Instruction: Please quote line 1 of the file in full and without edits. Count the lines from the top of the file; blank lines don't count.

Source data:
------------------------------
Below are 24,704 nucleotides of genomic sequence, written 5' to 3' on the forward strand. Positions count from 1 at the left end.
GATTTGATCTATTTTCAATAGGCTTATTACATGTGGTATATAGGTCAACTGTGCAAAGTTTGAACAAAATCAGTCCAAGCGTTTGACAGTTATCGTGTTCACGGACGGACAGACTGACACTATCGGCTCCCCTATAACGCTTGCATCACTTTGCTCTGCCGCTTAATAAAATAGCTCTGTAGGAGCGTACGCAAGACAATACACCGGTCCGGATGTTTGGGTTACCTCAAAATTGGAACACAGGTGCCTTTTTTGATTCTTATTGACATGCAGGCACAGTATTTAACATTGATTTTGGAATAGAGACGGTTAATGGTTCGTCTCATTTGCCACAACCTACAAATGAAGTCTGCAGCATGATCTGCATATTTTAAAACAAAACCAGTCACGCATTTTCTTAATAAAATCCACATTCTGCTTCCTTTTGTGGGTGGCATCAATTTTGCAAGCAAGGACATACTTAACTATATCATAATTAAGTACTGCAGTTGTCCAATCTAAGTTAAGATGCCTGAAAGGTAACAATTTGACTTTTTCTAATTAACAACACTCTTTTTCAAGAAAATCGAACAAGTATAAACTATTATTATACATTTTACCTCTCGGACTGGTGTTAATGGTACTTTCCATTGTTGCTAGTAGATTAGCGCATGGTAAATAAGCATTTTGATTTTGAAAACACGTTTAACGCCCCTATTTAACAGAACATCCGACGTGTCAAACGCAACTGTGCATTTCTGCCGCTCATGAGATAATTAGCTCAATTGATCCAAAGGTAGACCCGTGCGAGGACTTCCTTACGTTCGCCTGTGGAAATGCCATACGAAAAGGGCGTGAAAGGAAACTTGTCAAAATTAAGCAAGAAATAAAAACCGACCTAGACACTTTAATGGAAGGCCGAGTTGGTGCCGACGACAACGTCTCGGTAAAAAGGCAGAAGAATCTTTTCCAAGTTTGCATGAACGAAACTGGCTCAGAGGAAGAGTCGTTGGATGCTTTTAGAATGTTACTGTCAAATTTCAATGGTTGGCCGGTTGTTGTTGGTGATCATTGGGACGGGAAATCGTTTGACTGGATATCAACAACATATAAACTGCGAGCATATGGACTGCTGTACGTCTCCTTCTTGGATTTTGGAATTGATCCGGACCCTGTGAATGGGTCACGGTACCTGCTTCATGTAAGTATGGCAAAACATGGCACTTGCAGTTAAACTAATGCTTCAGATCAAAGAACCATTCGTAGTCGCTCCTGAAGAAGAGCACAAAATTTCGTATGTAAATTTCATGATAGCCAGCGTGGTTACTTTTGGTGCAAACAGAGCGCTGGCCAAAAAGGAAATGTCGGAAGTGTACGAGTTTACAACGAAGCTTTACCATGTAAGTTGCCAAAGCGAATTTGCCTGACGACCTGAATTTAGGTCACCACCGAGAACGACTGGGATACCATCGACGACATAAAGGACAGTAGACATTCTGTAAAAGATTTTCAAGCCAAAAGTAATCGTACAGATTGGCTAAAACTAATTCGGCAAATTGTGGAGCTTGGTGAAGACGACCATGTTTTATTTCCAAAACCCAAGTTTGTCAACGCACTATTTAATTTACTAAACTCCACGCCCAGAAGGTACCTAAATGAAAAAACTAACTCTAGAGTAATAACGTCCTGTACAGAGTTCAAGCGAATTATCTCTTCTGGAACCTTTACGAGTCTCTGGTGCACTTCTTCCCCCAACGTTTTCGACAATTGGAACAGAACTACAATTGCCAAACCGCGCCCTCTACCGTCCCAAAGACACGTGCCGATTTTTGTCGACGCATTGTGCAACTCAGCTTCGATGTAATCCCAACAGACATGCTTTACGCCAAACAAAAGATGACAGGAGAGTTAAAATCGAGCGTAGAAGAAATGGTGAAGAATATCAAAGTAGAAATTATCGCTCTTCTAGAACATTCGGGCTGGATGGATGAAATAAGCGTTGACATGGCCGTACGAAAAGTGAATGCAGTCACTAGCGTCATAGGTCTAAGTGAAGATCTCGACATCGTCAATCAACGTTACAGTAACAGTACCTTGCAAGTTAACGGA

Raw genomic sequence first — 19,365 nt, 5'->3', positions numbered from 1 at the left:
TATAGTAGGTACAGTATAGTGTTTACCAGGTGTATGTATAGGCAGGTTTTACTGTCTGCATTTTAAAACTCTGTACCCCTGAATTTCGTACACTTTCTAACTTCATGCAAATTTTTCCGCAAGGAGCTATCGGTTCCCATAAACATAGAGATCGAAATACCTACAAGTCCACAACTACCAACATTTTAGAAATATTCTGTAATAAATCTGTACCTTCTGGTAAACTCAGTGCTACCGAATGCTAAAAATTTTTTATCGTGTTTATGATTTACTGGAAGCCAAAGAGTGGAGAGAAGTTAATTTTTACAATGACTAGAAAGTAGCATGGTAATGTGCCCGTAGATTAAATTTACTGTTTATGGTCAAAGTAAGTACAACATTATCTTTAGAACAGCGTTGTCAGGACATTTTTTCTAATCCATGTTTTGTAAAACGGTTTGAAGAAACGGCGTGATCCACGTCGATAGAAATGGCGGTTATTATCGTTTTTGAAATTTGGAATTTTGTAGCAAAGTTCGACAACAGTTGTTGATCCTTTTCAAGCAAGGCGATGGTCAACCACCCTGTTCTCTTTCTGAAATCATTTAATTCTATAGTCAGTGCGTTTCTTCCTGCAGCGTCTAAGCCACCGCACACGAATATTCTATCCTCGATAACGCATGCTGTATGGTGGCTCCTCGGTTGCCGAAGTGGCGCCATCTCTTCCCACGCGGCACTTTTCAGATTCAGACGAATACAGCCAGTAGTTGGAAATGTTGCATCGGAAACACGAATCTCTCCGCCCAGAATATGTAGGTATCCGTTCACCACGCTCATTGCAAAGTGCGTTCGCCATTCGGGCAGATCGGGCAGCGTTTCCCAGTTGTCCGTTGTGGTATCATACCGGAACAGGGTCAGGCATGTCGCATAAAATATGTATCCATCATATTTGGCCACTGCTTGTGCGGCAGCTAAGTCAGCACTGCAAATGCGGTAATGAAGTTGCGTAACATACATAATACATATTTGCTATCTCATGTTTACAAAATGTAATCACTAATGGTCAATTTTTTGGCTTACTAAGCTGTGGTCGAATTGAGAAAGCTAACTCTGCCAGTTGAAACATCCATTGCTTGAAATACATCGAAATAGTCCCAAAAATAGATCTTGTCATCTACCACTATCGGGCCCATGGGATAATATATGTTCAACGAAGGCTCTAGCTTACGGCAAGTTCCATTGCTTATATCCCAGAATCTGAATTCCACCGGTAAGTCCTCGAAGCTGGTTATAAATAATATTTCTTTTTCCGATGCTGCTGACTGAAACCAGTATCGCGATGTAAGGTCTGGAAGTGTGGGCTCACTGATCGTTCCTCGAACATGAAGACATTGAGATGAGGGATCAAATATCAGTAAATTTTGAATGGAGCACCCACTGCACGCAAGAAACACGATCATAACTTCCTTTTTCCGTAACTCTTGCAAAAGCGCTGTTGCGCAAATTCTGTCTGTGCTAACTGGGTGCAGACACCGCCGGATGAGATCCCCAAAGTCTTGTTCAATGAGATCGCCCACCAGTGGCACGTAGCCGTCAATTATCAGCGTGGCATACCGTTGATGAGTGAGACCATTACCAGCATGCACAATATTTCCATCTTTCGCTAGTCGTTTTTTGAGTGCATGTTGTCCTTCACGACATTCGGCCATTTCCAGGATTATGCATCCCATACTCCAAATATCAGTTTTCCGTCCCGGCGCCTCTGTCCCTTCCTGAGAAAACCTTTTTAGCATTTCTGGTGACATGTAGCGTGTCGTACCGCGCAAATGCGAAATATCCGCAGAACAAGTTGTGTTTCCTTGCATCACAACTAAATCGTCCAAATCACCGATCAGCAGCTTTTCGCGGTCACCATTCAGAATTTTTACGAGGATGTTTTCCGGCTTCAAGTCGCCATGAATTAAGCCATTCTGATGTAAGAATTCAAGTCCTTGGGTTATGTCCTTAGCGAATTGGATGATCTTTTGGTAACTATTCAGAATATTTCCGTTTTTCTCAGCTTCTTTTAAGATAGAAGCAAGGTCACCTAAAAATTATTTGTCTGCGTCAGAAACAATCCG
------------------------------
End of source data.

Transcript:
Below are 24,704 nucleotides of genomic sequence, written 5' to 3' on the forward strand. Positions count from 1 at the left end.